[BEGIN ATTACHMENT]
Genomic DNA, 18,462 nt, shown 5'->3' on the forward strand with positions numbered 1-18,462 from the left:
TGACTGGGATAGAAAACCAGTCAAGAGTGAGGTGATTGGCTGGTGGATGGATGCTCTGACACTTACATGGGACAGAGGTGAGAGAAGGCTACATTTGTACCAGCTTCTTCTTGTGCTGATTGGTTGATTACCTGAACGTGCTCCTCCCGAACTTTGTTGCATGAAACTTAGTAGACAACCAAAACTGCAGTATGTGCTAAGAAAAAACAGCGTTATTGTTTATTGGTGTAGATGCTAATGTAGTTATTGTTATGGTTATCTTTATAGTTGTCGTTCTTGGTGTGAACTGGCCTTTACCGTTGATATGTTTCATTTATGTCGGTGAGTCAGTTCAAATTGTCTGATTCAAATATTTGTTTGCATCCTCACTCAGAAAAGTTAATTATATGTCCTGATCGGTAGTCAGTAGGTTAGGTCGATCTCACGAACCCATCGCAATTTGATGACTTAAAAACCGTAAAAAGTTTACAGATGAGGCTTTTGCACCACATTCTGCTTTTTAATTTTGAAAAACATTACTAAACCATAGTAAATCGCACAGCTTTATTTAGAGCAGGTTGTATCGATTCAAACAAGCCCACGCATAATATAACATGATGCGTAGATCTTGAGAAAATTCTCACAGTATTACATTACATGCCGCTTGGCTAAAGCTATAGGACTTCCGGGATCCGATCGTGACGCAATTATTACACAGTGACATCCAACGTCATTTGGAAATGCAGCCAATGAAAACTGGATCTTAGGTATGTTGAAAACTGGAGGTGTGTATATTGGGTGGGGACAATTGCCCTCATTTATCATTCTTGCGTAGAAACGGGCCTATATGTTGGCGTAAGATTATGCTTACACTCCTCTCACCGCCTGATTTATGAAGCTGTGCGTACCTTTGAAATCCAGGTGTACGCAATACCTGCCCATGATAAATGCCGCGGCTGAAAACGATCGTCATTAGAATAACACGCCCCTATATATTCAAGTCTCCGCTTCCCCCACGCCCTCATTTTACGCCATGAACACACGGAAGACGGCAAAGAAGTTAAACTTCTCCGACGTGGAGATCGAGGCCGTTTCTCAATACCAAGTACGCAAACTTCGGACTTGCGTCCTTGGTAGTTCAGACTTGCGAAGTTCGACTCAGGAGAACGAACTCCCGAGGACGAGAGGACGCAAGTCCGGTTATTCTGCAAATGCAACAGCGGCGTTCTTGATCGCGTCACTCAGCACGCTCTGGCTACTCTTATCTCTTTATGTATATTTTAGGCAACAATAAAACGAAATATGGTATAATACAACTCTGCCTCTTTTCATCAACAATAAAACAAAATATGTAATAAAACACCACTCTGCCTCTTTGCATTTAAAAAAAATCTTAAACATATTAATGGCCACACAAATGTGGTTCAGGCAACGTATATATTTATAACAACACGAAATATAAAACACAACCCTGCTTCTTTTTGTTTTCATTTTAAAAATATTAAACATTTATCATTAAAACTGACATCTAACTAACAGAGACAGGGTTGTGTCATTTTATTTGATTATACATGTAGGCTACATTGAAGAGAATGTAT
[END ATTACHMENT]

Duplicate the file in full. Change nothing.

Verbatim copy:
Genomic DNA, 18,462 nt, shown 5'->3' on the forward strand with positions numbered 1-18,462 from the left:
TGACTGGGATAGAAAACCAGTCAAGAGTGAGGTGATTGGCTGGTGGATGGATGCTCTGACACTTACATGGGACAGAGGTGAGAGAAGGCTACATTTGTACCAGCTTCTTCTTGTGCTGATTGGTTGATTACCTGAACGTGCTCCTCCCGAACTTTGTTGCATGAAACTTAGTAGACAACCAAAACTGCAGTATGTGCTAAGAAAAAACAGCGTTATTGTTTATTGGTGTAGATGCTAATGTAGTTATTGTTATGGTTATCTTTATAGTTGTCGTTCTTGGTGTGAACTGGCCTTTACCGTTGATATGTTTCATTTATGTCGGTGAGTCAGTTCAAATTGTCTGATTCAAATATTTGTTTGCATCCTCACTCAGAAAAGTTAATTATATGTCCTGATCGGTAGTCAGTAGGTTAGGTCGATCTCACGAACCCATCGCAATTTGATGACTTAAAAACCGTAAAAAGTTTACAGATGAGGCTTTTGCACCACATTCTGCTTTTTAATTTTGAAAAACATTACTAAACCATAGTAAATCGCACAGCTTTATTTAGAGCAGGTTGTATCGATTCAAACAAGCCCACGCATAATATAACATGATGCGTAGATCTTGAGAAAATTCTCACAGTATTACATTACATGCCGCTTGGCTAAAGCTATAGGACTTCCGGGATCCGATCGTGACGCAATTATTACACAGTGACATCCAACGTCATTTGGAAATGCAGCCAATGAAAACTGGATCTTAGGTATGTTGAAAACTGGAGGTGTGTATATTGGGTGGGGACAATTGCCCTCATTTATCATTCTTGCGTAGAAACGGGCCTATATGTTGGCGTAAGATTATGCTTACACTCCTCTCACCGCCTGATTTATGAAGCTGTGCGTACCTTTGAAATCCAGGTGTACGCAATACCTGCCCATGATAAATGCCGCGGCTGAAAACGATCGTCATTAGAATAACACGCCCCTATATATTCAAGTCTCCGCTTCCCCCACGCCCTCATTTTACGCCATGAACACACGGAAGACGGCAAAGAAGTTAAACTTCTCCGACGTGGAGATCGAGGCCGTTTCTCAATACCAAGTACGCAAACTTCGGACTTGCGTCCTTGGTAGTTCAGACTTGCGAAGTTCGACTCAGGAGAACGAACTCCCGAGGACGAGAGGACGCAAGTCCGGTTATTCTGCAAATGCAACAGCGGCGTTCTTGATCGCGTCACTCAGCACGCTCTGGCTACTCTTATCTCTTTATGTATATTTTAGGCAACAATAAAACGAAATATGGTATAATACAACTCTGCCTCTTTTCATCAACAATAAAACAAAATATGTAATAAAACACCACTCTGCCTCTTTGCATTTAAAAAAAATCTTAAACATATTAATGGCCACACAAATGTGGTTCAGGCAACGTATATATTTATAACAACACGAAATATAAAACACAACCCTGCTTCTTTTTGTTTTCATTTTAAAAATATTAAACATTTATCATTAAAACTGACATCTAACTAACAGAGACAGGGTTGTGTCATTTTATTTGATTATACATGTAGGCTACATTGAAGAGAATGTAT